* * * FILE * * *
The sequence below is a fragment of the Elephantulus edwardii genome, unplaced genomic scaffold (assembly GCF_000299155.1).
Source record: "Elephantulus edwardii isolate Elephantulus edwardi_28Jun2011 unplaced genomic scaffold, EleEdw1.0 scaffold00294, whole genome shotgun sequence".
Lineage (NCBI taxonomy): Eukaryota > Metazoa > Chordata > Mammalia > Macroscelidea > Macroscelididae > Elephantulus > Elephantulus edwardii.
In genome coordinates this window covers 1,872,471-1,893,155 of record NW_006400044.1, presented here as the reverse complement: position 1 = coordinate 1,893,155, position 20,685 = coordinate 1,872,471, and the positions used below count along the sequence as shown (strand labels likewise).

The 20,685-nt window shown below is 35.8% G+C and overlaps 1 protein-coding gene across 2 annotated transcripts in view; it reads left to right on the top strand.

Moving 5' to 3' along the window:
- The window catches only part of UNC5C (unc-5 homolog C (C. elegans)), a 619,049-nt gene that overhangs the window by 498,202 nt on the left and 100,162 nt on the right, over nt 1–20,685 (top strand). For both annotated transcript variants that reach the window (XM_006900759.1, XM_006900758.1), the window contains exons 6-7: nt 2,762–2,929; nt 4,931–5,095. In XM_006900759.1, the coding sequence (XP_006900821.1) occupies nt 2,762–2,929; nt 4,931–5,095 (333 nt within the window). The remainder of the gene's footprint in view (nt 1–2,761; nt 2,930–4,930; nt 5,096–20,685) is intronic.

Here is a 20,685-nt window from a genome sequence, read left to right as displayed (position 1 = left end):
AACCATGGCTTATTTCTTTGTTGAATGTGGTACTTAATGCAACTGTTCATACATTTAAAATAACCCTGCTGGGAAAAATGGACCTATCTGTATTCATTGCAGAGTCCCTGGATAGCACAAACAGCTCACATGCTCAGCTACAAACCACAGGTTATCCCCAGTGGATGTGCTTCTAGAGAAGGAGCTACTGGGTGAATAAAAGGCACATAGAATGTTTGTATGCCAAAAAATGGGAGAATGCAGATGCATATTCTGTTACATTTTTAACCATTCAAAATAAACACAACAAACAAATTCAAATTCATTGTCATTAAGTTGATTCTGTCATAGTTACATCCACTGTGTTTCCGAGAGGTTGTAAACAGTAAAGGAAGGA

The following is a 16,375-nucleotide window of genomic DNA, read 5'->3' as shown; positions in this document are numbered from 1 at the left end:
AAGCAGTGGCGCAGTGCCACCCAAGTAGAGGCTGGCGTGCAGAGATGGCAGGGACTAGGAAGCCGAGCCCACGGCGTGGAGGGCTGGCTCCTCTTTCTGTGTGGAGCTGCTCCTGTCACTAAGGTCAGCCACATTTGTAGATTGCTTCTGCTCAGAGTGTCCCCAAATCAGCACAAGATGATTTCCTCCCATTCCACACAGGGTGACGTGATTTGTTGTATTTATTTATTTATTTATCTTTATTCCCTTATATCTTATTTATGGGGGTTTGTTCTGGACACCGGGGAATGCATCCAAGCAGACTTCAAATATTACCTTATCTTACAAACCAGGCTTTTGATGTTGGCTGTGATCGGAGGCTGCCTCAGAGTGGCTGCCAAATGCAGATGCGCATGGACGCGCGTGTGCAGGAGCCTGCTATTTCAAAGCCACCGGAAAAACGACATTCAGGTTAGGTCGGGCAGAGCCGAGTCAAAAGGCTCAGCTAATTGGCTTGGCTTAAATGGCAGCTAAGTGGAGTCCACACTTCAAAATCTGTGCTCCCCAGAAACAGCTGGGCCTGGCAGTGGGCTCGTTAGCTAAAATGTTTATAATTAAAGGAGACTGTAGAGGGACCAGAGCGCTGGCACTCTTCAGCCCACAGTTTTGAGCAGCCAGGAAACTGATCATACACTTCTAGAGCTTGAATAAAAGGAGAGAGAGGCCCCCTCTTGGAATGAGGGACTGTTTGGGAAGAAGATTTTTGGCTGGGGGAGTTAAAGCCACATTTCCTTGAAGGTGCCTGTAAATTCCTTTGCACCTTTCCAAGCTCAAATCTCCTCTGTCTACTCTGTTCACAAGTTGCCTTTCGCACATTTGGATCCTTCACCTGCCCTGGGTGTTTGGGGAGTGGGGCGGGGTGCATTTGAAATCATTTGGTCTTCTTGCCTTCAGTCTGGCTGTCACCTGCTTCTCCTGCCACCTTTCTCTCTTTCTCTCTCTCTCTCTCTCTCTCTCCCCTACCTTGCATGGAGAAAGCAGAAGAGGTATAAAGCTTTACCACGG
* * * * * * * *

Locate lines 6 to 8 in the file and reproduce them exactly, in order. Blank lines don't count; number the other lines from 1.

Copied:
Moving 5' to 3' along the window:
- The window catches only part of UNC5C (unc-5 homolog C (C. elegans)), a 619,049-nt gene that overhangs the window by 498,202 nt on the left and 100,162 nt on the right, over nt 1–20,685 (top strand). For both annotated transcript variants that reach the window (XM_006900759.1, XM_006900758.1), the window contains exons 6-7: nt 2,762–2,929; nt 4,931–5,095. In XM_006900759.1, the coding sequence (XP_006900821.1) occupies nt 2,762–2,929; nt 4,931–5,095 (333 nt within the window). The remainder of the gene's footprint in view (nt 1–2,761; nt 2,930–4,930; nt 5,096–20,685) is intronic.

Here is a 20,685-nt window from a genome sequence, read left to right as displayed (position 1 = left end):